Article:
Tag Archives: Business Fights Poverty

Bean counters and the living wage

30 May

Colleagues at Business Fights Poverty have recently published a new report – The Case for Living Wages (https://businessfightspoverty.org/register-the-case-for-living-wages/ ). It shows that, for many companies, it makes sound business sense to pay a living wage rather than either a (lower) statutory minimum or whatever market conditions will let companies get away with. Offsetting a higher wage bill are benefits of higher productivity, lower turnover, greater loyalty and a potential sales uplift from socially aware consumers. It’s a good report.

But if it’s ‘good for business’, why don’t companies do it? For example, think of the UK Post Office, where paying low wages seems to trigger very high turnover (see https://morningstaronline.co.uk/article/b/royal-mail-plagued-by-disease-of-high-worker-turnover). Even worse, why do some companies do a “P & O” and end up with ferries they can’t operate and a hostile government and press?

So somehow companies seem to be paying sub-optimal wages – which benefit neither the business nor the employees. Searching for reasons, the drive to cut costs without thinking through the consequences looks likely to be high on the list. The dreaded bean counter with his red pencil may not be optimising his companies profitability at all.

There are a couple of points worth emphasising here. The first one is highlighted in the report – it is easier if there is a collective push towards a living wage rather than piecemeal implementation – as Julie Vallat from L’Oreal says, ‘I always convey the message internally and externally that we should not be competitive on this issue. We will not achieve anything alone, if we are working in isolation on a systemic endemic issue’.

The second issue isn’t touched on in the report, but is important – the interaction of living wages with the tax and benefits system. A key reason businesses can get away with not paying living wages is that they look to the state to bail them out via the social security system. But this creates a massive hit to public expenditure and creates all sorts of bad incentives. Time for businesses – and the consumers they serve – to pay the living wage.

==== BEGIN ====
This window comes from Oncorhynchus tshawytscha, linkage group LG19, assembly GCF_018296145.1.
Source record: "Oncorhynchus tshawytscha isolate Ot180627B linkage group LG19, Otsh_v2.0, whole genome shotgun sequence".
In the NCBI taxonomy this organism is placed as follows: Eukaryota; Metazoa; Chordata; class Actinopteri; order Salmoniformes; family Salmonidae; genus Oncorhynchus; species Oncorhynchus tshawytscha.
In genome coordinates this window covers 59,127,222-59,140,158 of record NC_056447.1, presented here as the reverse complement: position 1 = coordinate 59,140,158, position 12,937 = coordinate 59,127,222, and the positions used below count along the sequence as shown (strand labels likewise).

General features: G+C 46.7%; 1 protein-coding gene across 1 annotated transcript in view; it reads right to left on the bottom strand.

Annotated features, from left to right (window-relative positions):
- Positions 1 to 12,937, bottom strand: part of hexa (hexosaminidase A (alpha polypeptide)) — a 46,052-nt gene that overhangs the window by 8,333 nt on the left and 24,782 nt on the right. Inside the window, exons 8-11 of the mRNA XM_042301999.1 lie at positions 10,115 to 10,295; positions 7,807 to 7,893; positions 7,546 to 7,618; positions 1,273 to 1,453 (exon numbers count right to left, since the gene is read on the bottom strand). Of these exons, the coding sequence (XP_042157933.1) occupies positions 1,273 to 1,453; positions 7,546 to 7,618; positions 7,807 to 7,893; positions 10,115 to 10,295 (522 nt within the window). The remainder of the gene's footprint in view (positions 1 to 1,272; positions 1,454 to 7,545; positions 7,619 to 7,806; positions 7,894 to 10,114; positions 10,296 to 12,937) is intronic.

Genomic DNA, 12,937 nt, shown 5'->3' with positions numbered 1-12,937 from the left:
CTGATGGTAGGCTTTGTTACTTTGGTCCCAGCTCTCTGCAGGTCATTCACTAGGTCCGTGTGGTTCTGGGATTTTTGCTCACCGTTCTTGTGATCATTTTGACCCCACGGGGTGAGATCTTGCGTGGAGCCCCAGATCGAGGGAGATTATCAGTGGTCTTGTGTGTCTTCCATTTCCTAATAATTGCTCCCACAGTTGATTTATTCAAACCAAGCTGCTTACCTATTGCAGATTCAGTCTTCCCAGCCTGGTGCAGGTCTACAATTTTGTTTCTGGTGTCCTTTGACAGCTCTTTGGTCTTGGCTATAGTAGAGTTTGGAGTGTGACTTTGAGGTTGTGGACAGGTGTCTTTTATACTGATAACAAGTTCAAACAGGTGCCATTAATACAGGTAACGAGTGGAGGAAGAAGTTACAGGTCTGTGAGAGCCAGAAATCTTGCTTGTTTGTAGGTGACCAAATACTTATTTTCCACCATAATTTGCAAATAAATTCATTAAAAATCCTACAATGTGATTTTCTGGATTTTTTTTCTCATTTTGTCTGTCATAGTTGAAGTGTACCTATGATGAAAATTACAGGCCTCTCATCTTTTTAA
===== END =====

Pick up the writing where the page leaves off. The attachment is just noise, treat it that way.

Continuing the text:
Sen on Poverty – the tolerance of the intolerable

23 Jan

Amartya Sen


Amartya Sen was lecturing last night at the LSE on this topic – sold out, as you might expect (2,000 enquiries in the first hour, apparently). But you could also watch a live webcast which worked well – check the LSE video site – http://goo.gl/Kqs6w7 – for the replay

He looked at possible reasons for why we tolerate poverty – ignorance, a belief it is impossible to remove it, and self-centredness (“no obligation”) and found all of them lacking. Of most interest to me were his illustrations from India, and the contrasts between India and China.

I had three key takeaways. First, on ignorance: Sen described how the Indian media ignored extreme poverty because they were “controlled” by the middle classes, in the sense that they pandered to the interests and obsessions of the middle class to ensure their advertising income. Hence little reporting of extreme poverty in India. So my thoughts turned to William Wilberforce, the crusader against the slave trade. I realised, perhaps for the first time, that part of his greatness was to rub the noses of the society of his day into what slavery really meant so that the elite that made the laws could not simply ignore it. I suppose the modern equivalent is “Benefit Street” and forcing politicians to live rough for a bit.